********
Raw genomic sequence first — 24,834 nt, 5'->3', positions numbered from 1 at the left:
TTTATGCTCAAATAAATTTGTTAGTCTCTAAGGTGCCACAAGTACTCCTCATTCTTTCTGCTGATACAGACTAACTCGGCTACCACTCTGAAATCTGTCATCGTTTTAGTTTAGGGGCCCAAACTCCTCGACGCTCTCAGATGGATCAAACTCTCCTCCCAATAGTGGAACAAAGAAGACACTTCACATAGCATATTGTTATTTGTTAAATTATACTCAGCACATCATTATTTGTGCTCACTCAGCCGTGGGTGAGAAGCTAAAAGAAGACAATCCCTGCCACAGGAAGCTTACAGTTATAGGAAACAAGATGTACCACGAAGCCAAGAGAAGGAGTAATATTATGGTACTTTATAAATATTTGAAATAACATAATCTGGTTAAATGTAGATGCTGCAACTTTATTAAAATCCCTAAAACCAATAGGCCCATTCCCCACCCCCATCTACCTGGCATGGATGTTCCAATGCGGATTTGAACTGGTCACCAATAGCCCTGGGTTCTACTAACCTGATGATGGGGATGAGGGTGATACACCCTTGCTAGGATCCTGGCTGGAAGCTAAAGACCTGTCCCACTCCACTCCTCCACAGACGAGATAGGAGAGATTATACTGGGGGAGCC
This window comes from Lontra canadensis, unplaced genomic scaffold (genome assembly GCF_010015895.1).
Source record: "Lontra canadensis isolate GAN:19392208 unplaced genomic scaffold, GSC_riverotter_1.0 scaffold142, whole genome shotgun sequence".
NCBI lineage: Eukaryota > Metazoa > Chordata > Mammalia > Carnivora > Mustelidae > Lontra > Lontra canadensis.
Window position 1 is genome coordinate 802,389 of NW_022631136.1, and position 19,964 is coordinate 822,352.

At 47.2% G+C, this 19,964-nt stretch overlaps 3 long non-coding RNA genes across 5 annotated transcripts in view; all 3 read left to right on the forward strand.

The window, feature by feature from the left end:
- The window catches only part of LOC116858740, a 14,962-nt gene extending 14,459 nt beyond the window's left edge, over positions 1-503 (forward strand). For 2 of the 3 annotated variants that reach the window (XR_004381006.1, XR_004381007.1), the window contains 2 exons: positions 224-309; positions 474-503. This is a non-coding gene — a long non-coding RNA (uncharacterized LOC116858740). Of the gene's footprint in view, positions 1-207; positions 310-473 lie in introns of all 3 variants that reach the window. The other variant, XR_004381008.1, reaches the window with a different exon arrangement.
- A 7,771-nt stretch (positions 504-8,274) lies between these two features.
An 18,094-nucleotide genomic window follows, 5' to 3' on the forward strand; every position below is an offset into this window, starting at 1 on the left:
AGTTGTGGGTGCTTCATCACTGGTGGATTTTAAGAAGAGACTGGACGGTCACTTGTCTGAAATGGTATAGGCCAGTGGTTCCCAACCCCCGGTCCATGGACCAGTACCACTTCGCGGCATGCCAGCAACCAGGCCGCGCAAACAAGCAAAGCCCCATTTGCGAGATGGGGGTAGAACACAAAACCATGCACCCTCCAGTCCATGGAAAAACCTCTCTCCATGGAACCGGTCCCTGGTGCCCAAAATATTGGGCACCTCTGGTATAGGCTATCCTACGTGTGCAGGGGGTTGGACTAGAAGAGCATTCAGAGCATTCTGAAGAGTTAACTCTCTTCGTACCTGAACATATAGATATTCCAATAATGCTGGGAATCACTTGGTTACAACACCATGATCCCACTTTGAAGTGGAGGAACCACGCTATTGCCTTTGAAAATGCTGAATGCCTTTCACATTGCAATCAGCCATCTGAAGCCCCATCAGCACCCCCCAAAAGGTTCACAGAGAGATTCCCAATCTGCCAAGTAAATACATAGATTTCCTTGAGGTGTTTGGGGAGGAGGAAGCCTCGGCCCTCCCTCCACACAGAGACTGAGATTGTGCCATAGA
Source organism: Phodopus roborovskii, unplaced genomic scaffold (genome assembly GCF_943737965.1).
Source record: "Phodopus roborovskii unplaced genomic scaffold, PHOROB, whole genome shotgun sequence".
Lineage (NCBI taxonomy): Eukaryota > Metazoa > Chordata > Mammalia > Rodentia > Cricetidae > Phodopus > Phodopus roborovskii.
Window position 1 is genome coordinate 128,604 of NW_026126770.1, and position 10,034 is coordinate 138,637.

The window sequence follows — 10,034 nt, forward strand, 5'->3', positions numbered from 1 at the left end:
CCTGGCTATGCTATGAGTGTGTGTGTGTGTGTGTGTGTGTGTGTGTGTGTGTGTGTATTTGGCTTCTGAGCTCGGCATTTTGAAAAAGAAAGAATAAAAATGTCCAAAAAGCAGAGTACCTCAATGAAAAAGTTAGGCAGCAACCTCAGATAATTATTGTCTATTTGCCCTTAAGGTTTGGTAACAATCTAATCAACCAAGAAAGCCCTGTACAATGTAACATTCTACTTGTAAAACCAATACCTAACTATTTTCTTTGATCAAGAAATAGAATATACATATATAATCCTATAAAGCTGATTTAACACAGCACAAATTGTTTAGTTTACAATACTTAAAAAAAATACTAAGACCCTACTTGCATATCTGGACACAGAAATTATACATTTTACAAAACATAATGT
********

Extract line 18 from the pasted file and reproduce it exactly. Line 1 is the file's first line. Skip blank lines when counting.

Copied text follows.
CCTGGCTATGCTATGAGTGTGTGTGTGTGTGTGTGTGTGTGTGTGTGTGTGTGTGTATTTGGCTTCTGAGCTCGGCATTTTGAAAAAGAAAGAATAAAAATGTCCAAAAAGCAGAGTACCTCAATGAAAAAGTTAGGCAGCAACCTCAGATAATTATTGTCTATTTGCCCTTAAGGTTTGGTAACAATCTAATCAACCAAGAAAGCCCTGTACAATGTAACATTCTACTTGTAAAACCAATACCTAACTATTTTCTTTGATCAAGAAATAGAATATACATATATAATCCTATAAAGCTGATTTAACACAGCACAAATTGTTTAGTTTACAATACTTAAAAAAAATACTAAGACCCTACTTGCATATCTGGACACAGAAATTATACATTTTACAAAACATAATGT